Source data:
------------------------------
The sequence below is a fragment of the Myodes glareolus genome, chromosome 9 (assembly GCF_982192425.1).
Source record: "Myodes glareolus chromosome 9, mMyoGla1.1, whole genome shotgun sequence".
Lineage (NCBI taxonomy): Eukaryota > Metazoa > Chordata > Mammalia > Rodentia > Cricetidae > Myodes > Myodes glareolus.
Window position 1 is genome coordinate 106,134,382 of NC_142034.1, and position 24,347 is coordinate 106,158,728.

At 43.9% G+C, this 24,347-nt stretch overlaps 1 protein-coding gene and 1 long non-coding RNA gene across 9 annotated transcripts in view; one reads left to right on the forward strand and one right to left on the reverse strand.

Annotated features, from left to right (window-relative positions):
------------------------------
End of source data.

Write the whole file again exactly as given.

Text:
The sequence below is a fragment of the Myodes glareolus genome, chromosome 9 (assembly GCF_982192425.1).
Source record: "Myodes glareolus chromosome 9, mMyoGla1.1, whole genome shotgun sequence".
Lineage (NCBI taxonomy): Eukaryota > Metazoa > Chordata > Mammalia > Rodentia > Cricetidae > Myodes > Myodes glareolus.
Window position 1 is genome coordinate 106,134,382 of NC_142034.1, and position 24,347 is coordinate 106,158,728.

At 43.9% G+C, this 24,347-nt stretch overlaps 1 protein-coding gene and 1 long non-coding RNA gene across 9 annotated transcripts in view; one reads left to right on the forward strand and one right to left on the reverse strand.

Annotated features, from left to right (window-relative positions):